The Weekly Issue/El Semanario Advisory Board
In the Gospel According to Saint Matthew, Jesus preaches of many things, one of which ends with the parable of laborers in the vineyard. When asked why the last laborers are paid first, even though they worked least, He says, “So the last shall be first, and the first last: for many be called, but few chosen” (20:16). What shall come to pass today in the U.S. with the Coronavirus vaccines, in preparation now to be distributed? Will “Essential Workers,” among the first to keep our country and economy going during these dark days, be the last to get the vaccine because of who and what they are?
The structural inequalities facing essential workers in the U.S. are many, varied, and extreme. According to an article in The Los Angeles Times, “The pandemic continues to take a disproportionate toll on Americans of color, who have been hospitalized at rates roughly four times higher than non-Hispanic whites since the start of the epidemic” (Nov. 16, 2020). The same article states, “Hispanic or Latino people have been hospitalized at the highest rate, 4.2 times the rate of whites,” nearly identical to the Native American rate of 4.1 times, and African Americans at 3.9 times, according to figures from the Center for Disease Control—a name which belies that it has not been controlling the disease. These are populations that predominate in what has been euphemistically called “Essential Workers,” sadly a working synonym for unsafe and low-paid employment.
“The big question now is, who gets the vaccine? How is it going to be distributed, how will it be distributed, and will it be fair?”
Who are these essential workers, the indispensable laborers, the fundamental employees? Among them are the farmworkers and meat packing-plant workers, without whom we do not eat; the grocery store clerks and those who keep fruits and vegetables and shelves stocked, without whom we do not shop; the restaurant cooks and cashiers and other front-line workers, without whom we can’t provide convenient meals to our families; and social and mental health workers who have seen us through this pandemic. Sadly, and in many cases tragically, these workers are not provided with benefits many employees take for granted, including health insurance, life insurance, sick-time off, or time off to care for a loved one taken ill by this pandemic. Such benefits are the purview of workers in the upper echelon, who can work remotely, away from frequent contact with those who might transmit Covid-19.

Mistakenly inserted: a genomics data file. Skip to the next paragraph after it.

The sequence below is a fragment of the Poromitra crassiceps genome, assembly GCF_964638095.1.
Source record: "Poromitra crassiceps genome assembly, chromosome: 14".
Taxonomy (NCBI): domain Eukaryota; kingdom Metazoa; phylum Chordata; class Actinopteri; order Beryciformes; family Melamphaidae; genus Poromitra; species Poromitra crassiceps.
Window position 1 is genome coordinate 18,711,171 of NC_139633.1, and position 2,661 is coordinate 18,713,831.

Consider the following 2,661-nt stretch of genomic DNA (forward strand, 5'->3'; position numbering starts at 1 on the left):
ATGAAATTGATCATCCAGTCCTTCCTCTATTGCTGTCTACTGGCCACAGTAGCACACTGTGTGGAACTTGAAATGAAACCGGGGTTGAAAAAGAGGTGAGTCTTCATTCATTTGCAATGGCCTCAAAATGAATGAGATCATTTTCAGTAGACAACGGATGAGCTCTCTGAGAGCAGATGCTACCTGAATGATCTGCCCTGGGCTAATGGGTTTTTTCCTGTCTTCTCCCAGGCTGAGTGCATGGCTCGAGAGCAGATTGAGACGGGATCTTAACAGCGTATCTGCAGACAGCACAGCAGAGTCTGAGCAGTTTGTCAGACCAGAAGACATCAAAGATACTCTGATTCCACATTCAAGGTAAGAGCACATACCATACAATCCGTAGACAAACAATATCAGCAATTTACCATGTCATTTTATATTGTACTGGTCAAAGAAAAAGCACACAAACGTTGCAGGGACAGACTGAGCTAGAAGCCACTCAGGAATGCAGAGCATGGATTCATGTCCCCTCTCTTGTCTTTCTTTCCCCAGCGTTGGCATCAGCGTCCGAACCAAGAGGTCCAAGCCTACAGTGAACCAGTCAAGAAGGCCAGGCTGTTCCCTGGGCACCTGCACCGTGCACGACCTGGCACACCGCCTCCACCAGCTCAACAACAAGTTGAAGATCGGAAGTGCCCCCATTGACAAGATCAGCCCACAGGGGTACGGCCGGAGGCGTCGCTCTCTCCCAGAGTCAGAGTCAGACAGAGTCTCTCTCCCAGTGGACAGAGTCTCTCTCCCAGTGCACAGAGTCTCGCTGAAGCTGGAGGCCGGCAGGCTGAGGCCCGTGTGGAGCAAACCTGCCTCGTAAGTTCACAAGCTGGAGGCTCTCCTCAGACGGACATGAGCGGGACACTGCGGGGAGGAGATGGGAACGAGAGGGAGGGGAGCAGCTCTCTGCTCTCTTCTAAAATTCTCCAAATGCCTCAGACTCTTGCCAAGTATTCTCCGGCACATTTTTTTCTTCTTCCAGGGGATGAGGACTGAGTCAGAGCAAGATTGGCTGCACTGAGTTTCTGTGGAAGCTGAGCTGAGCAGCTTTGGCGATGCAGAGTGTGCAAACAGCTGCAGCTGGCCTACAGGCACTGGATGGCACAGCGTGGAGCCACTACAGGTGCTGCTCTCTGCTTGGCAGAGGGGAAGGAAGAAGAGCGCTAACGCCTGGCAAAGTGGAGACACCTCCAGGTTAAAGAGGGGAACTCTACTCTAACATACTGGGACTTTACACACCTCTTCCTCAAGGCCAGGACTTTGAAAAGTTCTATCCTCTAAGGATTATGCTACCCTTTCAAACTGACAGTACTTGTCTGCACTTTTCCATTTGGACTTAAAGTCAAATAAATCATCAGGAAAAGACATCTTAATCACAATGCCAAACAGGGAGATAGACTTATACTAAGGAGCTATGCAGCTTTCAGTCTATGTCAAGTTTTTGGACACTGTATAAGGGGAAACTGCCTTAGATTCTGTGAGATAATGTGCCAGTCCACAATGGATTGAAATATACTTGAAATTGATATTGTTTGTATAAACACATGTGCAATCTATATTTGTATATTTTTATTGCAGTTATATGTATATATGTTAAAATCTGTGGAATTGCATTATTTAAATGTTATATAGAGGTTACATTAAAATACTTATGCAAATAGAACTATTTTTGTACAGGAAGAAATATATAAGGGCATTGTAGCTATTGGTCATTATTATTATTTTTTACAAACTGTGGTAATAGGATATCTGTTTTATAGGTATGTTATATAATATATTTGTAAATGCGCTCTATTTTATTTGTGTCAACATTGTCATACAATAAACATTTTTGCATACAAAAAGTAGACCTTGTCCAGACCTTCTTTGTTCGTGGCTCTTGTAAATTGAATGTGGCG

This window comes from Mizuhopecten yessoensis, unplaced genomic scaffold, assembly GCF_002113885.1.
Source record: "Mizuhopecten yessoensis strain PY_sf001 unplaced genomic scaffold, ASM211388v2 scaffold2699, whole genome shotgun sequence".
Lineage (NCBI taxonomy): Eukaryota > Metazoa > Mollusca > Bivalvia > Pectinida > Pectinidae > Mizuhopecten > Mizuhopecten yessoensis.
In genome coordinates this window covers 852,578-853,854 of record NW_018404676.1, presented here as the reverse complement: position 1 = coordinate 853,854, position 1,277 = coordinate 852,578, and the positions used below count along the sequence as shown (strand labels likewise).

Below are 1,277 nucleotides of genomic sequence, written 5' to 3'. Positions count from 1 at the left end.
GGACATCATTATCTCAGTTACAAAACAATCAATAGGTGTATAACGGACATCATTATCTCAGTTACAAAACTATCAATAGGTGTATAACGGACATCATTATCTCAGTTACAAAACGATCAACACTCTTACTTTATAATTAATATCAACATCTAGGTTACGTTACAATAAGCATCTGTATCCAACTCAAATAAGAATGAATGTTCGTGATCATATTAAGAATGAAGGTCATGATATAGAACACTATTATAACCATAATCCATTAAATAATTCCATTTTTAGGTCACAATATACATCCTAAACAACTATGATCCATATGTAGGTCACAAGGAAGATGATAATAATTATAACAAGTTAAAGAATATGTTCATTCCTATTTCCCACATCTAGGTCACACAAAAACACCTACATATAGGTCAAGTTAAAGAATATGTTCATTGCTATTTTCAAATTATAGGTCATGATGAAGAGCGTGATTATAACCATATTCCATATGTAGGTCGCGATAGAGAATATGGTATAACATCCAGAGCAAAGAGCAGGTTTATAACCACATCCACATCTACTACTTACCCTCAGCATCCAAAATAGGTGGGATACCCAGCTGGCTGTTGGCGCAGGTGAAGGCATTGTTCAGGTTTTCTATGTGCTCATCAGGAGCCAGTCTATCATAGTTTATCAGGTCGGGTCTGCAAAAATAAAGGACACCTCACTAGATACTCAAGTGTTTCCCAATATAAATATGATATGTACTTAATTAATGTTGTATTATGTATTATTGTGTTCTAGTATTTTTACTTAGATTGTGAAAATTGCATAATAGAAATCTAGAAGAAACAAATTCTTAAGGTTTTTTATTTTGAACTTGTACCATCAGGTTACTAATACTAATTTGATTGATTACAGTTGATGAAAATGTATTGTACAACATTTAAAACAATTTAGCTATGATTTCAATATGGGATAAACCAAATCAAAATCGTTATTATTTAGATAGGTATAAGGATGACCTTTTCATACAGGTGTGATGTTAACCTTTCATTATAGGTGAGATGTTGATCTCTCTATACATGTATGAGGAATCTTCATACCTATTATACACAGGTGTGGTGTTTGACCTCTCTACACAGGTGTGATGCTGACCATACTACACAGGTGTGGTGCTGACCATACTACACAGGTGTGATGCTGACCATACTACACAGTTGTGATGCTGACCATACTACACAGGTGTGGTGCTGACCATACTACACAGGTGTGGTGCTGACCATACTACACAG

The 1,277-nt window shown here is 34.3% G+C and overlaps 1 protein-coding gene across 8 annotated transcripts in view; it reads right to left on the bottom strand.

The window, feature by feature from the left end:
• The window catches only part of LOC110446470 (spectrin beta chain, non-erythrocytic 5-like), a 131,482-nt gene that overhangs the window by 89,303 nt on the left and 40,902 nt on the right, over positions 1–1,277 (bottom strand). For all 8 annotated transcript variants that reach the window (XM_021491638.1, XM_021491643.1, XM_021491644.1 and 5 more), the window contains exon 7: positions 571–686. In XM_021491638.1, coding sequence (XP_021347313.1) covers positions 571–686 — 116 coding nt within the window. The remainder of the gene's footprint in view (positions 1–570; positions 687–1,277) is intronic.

We, the Advisory Board for The Weekly Issue/El Semanario, are greatly concerned how the forthcoming vaccines against the Coronavirus will be distributed. Even before the vaccines have been approved for distribution, extreme jockeying is taking place, much of it to ensure that the privileged, powerful, and politically connected will, as usual, be “the first” in line. What will be the contemporary Gospel parable of the “Essential Workers” in the vineyard, who worked first, longest, hardest, and last?
New York Governor Andrew Cuomo, long laboring to prevent unchecked COVID-19 transmission, has asked, “The big question now is, who gets the vaccine? How is it going to be distributed, how will it be distributed, and will it be fair?” (The New York Times, Nov. 15, video). He expressed grave concern that “The Trump administration is designing the distribution plan, and their plan basically has private health care companies administer the vaccine.” As he and we ask, where would this plan leave essential workers—Latinos, African Americans, Native Americans, and other marginalized groups—who do not have health insurance, can’t afford a visit to a “private health care” provider, and are not members of the privileged social milieu for whom such providers are de rigueur?